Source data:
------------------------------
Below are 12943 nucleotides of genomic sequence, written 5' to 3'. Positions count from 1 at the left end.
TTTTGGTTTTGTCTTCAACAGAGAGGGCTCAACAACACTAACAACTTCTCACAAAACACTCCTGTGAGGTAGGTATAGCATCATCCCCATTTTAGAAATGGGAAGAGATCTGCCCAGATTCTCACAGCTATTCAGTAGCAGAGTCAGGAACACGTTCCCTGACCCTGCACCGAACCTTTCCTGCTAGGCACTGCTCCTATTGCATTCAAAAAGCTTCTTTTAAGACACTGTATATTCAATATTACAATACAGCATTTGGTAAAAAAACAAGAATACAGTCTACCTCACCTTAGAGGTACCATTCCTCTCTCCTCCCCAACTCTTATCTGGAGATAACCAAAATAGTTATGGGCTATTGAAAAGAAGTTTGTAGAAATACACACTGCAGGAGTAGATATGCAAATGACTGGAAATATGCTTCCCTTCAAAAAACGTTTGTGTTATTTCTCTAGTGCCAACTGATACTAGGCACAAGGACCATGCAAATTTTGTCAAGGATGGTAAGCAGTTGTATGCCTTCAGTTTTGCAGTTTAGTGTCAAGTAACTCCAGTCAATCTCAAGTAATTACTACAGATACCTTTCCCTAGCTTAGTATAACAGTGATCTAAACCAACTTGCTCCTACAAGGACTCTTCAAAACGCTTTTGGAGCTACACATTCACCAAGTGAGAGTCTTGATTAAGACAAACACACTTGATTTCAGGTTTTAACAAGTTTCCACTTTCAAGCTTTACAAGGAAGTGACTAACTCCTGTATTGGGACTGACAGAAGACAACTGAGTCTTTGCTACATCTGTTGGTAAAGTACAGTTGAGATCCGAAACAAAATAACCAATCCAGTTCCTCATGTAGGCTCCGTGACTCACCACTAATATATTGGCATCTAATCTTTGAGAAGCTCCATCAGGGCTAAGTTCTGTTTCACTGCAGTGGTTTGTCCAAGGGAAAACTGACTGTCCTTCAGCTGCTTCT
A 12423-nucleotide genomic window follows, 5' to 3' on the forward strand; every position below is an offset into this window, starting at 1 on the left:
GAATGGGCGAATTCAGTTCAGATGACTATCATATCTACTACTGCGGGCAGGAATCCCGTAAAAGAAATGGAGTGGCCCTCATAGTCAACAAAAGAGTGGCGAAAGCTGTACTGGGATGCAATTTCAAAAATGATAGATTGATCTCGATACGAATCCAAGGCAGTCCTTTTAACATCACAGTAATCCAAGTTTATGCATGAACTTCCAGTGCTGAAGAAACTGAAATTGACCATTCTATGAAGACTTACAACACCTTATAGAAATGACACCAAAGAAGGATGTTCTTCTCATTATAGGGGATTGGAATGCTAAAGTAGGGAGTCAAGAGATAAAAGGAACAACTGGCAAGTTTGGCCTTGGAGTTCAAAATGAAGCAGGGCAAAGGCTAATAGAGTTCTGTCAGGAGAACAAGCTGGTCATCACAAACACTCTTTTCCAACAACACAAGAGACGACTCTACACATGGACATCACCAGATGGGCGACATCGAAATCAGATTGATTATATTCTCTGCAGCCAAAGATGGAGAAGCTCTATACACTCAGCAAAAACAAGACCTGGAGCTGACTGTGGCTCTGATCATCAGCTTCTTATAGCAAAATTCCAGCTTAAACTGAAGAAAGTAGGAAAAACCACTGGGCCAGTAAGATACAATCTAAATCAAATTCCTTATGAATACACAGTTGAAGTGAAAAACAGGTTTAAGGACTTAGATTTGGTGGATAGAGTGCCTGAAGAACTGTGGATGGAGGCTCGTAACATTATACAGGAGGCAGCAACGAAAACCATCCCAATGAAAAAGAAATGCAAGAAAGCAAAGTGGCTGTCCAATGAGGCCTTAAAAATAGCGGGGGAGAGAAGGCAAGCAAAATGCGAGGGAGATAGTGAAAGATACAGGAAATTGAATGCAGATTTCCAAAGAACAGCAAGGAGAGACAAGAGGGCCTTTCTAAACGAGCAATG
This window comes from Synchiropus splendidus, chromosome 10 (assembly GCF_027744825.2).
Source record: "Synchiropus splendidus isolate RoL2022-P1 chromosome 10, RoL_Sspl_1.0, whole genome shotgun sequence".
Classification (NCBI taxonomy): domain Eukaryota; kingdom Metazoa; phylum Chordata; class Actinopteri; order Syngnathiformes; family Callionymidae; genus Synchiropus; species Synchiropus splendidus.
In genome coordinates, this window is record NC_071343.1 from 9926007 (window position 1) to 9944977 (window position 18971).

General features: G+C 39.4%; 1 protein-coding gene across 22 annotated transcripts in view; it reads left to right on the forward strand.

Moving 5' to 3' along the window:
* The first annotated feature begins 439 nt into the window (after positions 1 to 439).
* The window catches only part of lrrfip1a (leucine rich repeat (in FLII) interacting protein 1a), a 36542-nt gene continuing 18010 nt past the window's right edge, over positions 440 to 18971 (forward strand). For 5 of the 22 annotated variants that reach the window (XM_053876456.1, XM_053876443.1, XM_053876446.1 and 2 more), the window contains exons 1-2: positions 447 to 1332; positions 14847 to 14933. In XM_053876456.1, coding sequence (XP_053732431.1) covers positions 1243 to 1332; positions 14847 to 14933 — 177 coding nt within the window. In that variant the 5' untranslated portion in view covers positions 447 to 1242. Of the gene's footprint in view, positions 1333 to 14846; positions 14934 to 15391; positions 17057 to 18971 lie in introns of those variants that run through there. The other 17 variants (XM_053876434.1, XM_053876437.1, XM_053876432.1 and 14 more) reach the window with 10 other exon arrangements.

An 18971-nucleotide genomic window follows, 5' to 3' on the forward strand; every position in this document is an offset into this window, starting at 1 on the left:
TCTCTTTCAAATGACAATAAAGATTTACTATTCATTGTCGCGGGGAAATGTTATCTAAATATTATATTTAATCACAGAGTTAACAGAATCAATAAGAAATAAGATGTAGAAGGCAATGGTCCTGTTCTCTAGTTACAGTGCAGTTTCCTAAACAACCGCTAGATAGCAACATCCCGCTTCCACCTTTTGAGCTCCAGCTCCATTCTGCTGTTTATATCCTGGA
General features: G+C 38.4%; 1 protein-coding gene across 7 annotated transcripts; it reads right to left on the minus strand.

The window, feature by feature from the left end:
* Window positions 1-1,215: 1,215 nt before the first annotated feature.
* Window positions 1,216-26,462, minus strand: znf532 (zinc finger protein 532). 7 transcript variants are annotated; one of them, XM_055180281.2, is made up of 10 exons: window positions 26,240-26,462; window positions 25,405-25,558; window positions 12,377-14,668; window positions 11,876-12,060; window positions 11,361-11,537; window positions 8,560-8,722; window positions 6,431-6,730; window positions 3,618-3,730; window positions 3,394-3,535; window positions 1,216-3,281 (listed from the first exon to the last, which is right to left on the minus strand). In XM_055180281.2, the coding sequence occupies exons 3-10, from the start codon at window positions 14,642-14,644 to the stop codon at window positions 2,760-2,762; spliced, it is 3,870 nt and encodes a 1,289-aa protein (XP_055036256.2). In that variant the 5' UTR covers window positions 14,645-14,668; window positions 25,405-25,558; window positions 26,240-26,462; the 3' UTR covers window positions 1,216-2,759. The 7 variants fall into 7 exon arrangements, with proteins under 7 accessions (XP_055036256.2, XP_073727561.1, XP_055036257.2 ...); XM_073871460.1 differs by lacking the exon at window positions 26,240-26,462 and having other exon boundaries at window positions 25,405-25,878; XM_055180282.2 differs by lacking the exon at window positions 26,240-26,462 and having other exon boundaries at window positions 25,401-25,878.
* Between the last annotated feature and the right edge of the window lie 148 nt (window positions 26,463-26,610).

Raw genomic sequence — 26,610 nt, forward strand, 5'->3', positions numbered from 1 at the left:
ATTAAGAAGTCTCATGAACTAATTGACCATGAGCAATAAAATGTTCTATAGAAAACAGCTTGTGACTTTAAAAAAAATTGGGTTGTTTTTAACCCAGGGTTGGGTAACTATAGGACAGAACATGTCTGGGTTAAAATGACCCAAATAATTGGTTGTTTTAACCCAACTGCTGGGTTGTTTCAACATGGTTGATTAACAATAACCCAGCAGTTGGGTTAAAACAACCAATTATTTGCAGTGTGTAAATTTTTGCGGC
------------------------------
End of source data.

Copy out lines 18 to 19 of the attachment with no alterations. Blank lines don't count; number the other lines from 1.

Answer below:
* Window positions 1,216-26,462, minus strand: znf532 (zinc finger protein 532). 7 transcript variants are annotated; one of them, XM_055180281.2, is made up of 10 exons: window positions 26,240-26,462; window positions 25,405-25,558; window positions 12,377-14,668; window positions 11,876-12,060; window positions 11,361-11,537; window positions 8,560-8,722; window positions 6,431-6,730; window positions 3,618-3,730; window positions 3,394-3,535; window positions 1,216-3,281 (listed from the first exon to the last, which is right to left on the minus strand). In XM_055180281.2, the coding sequence occupies exons 3-10, from the start codon at window positions 14,642-14,644 to the stop codon at window positions 2,760-2,762; spliced, it is 3,870 nt and encodes a 1,289-aa protein (XP_055036256.2). In that variant the 5' UTR covers window positions 14,645-14,668; window positions 25,405-25,558; window positions 26,240-26,462; the 3' UTR covers window positions 1,216-2,759. The 7 variants fall into 7 exon arrangements, with proteins under 7 accessions (XP_055036256.2, XP_073727561.1, XP_055036257.2 ...); XM_073871460.1 differs by lacking the exon at window positions 26,240-26,462 and having other exon boundaries at window positions 25,405-25,878; XM_055180282.2 differs by lacking the exon at window positions 26,240-26,462 and having other exon boundaries at window positions 25,401-25,878.
* Between the last annotated feature and the right edge of the window lie 148 nt (window positions 26,463-26,610).